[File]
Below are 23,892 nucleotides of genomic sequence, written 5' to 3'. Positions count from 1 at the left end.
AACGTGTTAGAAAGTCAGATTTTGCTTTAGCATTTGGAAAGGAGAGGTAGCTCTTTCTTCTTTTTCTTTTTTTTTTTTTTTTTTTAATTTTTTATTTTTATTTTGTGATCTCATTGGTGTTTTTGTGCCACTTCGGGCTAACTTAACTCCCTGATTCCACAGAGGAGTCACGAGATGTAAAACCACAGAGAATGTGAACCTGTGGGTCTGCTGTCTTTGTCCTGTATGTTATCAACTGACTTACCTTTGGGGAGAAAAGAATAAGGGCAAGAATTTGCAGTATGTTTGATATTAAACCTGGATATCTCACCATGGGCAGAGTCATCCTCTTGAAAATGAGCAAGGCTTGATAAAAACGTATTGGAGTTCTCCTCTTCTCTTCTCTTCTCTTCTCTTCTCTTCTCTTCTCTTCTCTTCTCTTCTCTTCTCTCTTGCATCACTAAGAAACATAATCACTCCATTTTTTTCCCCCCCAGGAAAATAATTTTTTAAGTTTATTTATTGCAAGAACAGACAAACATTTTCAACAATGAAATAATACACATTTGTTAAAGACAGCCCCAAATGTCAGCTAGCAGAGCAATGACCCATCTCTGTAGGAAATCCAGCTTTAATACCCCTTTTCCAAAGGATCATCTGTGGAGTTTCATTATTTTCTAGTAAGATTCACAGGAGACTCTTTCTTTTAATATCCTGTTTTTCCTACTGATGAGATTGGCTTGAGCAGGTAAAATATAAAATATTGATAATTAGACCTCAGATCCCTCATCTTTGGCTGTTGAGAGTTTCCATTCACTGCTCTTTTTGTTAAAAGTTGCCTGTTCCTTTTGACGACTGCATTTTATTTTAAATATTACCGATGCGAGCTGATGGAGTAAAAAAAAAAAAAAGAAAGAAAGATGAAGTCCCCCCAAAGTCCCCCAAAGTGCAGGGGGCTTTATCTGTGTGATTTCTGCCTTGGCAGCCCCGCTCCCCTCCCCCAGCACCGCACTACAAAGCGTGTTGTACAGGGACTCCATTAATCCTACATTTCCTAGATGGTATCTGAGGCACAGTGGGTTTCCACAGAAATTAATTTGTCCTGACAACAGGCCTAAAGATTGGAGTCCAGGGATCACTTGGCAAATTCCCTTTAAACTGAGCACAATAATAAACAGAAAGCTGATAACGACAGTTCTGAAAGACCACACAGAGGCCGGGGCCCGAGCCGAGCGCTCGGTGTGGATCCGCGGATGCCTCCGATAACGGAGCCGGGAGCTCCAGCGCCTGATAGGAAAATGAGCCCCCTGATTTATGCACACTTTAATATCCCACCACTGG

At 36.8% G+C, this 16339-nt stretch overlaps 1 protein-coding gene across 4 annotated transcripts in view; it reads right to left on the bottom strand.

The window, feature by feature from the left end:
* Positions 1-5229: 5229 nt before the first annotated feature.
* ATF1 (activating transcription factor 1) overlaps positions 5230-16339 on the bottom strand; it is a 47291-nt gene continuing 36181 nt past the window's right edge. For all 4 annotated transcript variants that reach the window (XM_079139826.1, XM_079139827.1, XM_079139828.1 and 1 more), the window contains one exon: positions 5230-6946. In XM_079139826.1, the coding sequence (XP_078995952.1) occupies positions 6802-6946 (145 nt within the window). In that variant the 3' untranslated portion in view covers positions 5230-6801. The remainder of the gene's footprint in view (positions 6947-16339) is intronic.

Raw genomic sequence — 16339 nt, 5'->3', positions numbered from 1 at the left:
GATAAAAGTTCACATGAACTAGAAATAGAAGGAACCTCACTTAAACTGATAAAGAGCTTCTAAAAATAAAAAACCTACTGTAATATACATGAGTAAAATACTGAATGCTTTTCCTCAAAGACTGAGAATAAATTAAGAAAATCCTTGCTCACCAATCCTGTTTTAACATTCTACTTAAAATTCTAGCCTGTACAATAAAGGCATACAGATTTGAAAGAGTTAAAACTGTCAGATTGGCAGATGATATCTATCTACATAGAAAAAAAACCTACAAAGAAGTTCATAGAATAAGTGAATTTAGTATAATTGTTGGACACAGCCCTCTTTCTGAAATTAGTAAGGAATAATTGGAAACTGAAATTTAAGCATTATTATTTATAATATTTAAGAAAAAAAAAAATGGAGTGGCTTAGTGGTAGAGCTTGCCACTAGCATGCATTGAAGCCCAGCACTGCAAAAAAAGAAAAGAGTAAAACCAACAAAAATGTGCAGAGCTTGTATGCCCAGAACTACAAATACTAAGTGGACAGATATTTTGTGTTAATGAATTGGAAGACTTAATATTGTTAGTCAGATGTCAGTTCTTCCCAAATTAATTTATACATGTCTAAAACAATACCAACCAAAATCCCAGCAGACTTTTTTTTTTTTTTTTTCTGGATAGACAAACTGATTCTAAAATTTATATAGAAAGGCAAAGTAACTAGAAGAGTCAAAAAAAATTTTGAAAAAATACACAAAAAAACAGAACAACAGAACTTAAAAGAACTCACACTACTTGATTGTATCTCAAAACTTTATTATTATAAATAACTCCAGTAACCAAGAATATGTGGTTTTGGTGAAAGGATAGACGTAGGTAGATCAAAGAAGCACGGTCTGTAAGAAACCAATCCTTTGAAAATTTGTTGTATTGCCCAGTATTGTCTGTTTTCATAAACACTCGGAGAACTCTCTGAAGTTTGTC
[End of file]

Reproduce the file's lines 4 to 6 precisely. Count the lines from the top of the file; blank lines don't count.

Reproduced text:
The window, feature by feature from the left end:
* Positions 1-5229: 5229 nt before the first annotated feature.
* ATF1 (activating transcription factor 1) overlaps positions 5230-16339 on the bottom strand; it is a 47291-nt gene continuing 36181 nt past the window's right edge. For all 4 annotated transcript variants that reach the window (XM_079139826.1, XM_079139827.1, XM_079139828.1 and 1 more), the window contains one exon: positions 5230-6946. In XM_079139826.1, the coding sequence (XP_078995952.1) occupies positions 6802-6946 (145 nt within the window). In that variant the 3' untranslated portion in view covers positions 5230-6801. The remainder of the gene's footprint in view (positions 6947-16339) is intronic.